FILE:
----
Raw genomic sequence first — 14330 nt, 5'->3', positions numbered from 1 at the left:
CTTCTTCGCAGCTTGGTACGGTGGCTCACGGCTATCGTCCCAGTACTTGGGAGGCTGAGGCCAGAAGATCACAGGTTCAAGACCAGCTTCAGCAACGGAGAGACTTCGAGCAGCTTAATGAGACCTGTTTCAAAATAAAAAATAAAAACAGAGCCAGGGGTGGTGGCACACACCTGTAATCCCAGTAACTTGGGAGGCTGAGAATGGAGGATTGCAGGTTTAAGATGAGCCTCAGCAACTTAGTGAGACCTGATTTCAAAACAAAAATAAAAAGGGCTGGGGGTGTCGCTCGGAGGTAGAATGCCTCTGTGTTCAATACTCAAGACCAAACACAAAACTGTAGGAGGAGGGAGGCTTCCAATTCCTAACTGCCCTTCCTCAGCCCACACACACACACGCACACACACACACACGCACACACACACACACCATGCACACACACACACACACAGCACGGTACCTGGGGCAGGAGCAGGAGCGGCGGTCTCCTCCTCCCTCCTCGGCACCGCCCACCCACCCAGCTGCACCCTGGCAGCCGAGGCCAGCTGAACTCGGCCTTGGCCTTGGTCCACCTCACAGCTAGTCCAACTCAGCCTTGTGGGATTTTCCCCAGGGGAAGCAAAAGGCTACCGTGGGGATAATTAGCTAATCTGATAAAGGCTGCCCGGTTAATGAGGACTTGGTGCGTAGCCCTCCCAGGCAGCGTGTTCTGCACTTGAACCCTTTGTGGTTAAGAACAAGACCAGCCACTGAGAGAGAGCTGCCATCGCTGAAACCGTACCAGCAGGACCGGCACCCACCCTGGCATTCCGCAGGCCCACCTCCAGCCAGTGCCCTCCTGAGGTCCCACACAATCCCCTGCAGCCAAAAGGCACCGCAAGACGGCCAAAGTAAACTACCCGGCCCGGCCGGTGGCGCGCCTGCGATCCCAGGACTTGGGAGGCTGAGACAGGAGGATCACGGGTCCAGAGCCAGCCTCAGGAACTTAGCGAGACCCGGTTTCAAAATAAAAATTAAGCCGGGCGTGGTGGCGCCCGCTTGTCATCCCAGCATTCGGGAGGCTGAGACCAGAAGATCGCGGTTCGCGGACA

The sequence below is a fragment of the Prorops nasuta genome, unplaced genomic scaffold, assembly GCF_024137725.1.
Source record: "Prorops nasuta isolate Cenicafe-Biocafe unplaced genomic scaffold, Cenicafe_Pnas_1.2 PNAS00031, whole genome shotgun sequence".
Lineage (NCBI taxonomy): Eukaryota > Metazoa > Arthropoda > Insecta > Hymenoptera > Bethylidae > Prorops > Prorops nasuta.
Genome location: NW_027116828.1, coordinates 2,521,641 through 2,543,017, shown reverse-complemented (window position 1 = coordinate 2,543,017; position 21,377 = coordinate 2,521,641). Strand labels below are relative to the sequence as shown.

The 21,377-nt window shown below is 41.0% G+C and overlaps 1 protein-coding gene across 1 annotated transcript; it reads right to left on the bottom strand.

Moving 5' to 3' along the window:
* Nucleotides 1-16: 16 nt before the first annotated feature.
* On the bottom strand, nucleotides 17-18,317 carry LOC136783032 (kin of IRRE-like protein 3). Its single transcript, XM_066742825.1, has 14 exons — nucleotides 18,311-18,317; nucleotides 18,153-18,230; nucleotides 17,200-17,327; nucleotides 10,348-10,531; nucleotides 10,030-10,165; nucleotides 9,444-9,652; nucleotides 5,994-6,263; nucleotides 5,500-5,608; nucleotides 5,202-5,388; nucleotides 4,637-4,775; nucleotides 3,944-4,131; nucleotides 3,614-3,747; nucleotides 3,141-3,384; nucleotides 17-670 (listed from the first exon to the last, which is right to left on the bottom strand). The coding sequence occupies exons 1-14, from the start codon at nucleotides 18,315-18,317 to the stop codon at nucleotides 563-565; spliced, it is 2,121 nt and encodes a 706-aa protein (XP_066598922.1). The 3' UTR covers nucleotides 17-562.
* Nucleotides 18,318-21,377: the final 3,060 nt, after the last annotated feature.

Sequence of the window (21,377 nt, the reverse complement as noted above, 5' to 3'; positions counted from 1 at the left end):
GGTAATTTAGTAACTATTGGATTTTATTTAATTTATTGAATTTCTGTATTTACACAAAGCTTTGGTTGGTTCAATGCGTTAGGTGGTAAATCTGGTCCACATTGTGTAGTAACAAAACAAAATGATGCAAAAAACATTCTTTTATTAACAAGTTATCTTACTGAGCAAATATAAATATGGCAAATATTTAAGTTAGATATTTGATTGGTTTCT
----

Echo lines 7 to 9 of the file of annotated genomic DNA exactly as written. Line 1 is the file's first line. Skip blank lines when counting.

The 21,377-nt window shown below is 41.0% G+C and overlaps 1 protein-coding gene across 1 annotated transcript; it reads right to left on the bottom strand.

Moving 5' to 3' along the window:
* Nucleotides 1-16: 16 nt before the first annotated feature.